Brief CV of Daniel Steinmann. Born 24 February 1961, Johannesburg. Educated at the University of Pretoria: BA, BA(hons), BD. Postgraduate degrees are in Philosophy and Divinity. Editor of the Namibia Economist since 1991. Daniel Steinmann has steered the Economist as editor for the past 29 years. The Economist started as a monthly free-sheet, then moved to a weekly paper edition (1996 to 2016), and on 01 December 2016 to a daily digital newspaper at www.economist.com.na. It is the first Namibian newspaper to go fully digital. Daniel Steinmann is an authority on macro-economics having established a sound record of budget analysis, strategic planning and assessing the impact of policy formulation. For eight years, he hosted a weekly talk-show on NBC Radio, explaining complex economic concepts to a lay audience in a relaxed, conversational manner. He was a founding member of the Editors' Forum of Namibia. Over the years, he has mentored hundreds of journalism students as interns and as young professional jourlists. He regularly helps economics students, both graduate and post-graduate, to prepare for examinations and moderator reviews. He is the Namibian respondent for the World Economic Survey conducted every quarter for the Ifo Center for Business Cycle Analysis and Surveys at the University of Munich in Germany. He is frequently consulted by NGOs and international analysts on local economic trends and developments. Send comments to daniel@economist.com.na

Following reverse listing, public can now acquire shareholding in Paratus Namibia

Promotion

20 February 2020, Windhoek, Namibia: Paratus Namibia Holdings (PNH) was founded as Nimbus Infrastructure Limited (“Nimbus”), Namibia’s first Capital Pool Company listed on the Namibian Stock Exchange (“NSX”).

Although targeting an initial capital raising of N$300 million, Nimbus nonetheless managed to secure funding to the value of N$98 million through its CPC listing. With a mandate to invest in ICT infrastructure in sub-Sahara Africa, it concluded management agreements with financial partner Cirrus and technology partner, Paratus Telecommunications (Pty) Ltd (“Paratus Namibia”).

Paratus Namibia Managing Director, Andrew Hall

Its first investment was placed in Paratus Namibia, a fully licensed communications operator in Namibia under regulation of the Communications Regulatory Authority of Namibia (CRAN). Nimbus has since been able to increase its capital asset base to close to N$500 million over the past two years.

In order to streamline further investment and to avoid duplicating potential ICT projects in the market between Nimbus and Paratus Namibia, it was decided to consolidate the operations.

Publishing various circulars to shareholders, Nimbus took up a 100% shareholding stake in Paratus Namibia in 2019 and proceeded to apply to have its name changed to Paratus Namibia Holdings with a consolidated board structure to ensure streamlined operations between the capital holdings and the operational arm of the business.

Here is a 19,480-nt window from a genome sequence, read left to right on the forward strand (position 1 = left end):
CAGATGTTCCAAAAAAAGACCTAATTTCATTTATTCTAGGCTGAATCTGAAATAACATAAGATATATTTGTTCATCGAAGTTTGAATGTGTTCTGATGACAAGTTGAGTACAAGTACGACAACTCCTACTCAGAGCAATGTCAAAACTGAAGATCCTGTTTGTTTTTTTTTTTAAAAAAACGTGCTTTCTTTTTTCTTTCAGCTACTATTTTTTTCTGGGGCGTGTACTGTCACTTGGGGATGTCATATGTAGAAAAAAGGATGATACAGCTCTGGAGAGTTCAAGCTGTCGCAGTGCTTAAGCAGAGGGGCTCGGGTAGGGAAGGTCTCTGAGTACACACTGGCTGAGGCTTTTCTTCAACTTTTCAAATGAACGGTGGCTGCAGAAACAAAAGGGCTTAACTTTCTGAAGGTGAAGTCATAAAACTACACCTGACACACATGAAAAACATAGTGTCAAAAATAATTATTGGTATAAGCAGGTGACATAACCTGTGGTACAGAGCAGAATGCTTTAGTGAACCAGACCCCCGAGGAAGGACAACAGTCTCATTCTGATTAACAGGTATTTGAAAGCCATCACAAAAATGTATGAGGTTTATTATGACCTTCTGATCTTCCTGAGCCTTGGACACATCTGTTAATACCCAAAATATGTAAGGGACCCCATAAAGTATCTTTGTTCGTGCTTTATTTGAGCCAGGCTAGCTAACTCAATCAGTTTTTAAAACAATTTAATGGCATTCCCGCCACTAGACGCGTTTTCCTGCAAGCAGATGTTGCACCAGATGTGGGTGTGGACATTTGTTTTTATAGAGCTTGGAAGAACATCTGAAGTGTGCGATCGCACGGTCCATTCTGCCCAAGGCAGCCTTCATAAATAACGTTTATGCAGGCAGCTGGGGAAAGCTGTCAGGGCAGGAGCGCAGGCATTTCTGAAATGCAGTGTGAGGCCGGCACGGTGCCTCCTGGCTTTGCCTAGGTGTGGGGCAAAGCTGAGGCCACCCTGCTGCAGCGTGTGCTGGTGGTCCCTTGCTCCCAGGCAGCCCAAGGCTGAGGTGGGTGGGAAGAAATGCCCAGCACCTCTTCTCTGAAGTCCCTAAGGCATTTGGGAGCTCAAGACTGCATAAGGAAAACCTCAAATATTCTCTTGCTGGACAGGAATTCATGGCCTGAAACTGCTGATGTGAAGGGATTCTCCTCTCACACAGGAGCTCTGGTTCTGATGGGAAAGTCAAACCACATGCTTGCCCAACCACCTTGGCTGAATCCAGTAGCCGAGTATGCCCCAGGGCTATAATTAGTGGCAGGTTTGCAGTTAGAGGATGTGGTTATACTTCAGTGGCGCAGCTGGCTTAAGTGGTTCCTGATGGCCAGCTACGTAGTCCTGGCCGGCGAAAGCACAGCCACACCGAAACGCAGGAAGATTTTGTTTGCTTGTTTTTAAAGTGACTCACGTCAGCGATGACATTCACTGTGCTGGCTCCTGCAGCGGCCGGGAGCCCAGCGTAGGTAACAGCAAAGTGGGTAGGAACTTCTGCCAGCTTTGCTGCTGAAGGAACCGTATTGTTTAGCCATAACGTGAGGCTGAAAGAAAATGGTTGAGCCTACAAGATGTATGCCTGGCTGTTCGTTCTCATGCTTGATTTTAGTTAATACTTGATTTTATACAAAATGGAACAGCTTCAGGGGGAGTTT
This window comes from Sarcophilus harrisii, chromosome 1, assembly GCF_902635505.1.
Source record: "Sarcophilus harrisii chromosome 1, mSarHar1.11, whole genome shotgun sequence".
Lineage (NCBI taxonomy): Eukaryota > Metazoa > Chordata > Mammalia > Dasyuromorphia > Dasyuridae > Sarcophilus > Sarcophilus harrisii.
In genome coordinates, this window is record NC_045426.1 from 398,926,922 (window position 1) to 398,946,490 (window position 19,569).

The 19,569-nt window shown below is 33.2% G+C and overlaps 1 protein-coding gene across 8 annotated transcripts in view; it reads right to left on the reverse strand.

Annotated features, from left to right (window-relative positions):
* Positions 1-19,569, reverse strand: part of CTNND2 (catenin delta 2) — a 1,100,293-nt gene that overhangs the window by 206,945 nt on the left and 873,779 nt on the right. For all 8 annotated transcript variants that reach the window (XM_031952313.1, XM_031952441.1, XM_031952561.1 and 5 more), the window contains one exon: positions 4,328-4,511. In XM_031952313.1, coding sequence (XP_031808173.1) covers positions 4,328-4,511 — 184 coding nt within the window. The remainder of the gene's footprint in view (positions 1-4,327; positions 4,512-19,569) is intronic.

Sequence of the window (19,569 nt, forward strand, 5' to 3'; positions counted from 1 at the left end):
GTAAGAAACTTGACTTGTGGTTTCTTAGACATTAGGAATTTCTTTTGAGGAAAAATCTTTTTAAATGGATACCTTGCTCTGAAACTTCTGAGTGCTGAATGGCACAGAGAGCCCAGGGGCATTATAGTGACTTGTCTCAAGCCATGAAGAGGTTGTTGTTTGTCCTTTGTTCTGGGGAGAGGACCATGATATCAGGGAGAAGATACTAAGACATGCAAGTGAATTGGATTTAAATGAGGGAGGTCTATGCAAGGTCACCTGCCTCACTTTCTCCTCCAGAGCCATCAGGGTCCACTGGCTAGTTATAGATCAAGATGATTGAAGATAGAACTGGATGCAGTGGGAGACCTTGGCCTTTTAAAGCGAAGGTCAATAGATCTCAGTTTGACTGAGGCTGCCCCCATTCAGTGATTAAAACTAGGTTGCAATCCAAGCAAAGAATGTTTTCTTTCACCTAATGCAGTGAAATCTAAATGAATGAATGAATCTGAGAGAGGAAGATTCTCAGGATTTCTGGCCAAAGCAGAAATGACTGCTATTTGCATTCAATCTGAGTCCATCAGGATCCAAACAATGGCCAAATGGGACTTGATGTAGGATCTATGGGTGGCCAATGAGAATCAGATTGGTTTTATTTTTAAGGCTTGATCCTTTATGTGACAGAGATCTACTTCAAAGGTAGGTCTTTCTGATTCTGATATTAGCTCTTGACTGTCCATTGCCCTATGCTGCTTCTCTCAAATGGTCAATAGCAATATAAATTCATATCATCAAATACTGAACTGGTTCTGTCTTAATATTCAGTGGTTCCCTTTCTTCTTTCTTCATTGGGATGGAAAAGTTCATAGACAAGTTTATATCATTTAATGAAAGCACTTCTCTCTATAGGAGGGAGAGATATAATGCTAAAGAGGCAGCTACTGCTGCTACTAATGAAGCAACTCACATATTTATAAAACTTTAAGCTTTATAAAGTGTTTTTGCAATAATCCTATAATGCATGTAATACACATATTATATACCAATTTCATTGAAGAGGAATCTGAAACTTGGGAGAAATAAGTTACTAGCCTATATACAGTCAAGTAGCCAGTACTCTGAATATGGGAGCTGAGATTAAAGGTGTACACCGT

This transaction was approved by the Competitions Commission as well as CRAN, following all the relevant regulatory approvals as well as the necessary requirements in terms of corporate governance structures.

Paratus Namibia has evolved as a fully comprehensive communications operator in Namibia and operates as the head office of the Paratus Group in Africa. Paratus has established a pan-African footprint with operations in six African countries, being: Angola, Botswana, Mozambique, Namibia, South Africa and Zambia.

The group has achieved many successes over the years of which more recently includes the building of the Trans-Kalahari Fibre (TKF) project, which connects from the West Africa Cable System (WACS) eastward through Namibia to Botswana and onward to Johannesburg. The TKF also extends northward through Zambia to connect to Dar es Salaam in Tanzania, which made Paratus the first operator to connect the west and east coast of Africa under one Autonomous System Number (ASN).

This means that Paratus is now “exporting” internet capacity to landlocked countries such as Zambia, Botswana, the DRC with more countries to be targeted, and through its extensive African network, Paratus is well-positioned to expand the network even further into emerging ICT territories.

PNH as a fully-listed entity on the NSX, is therefore now the 100% shareholder of Paratus Namibia thereby becoming a public company. PNH is ready to invest in the future of the ICT environment in Namibia. The public is therefore invited and welcome to acquire shares in Paratus Namibia Holdings by speaking to a local stockbroker registered with the NSX. The future is bright, and the opportunities are endless.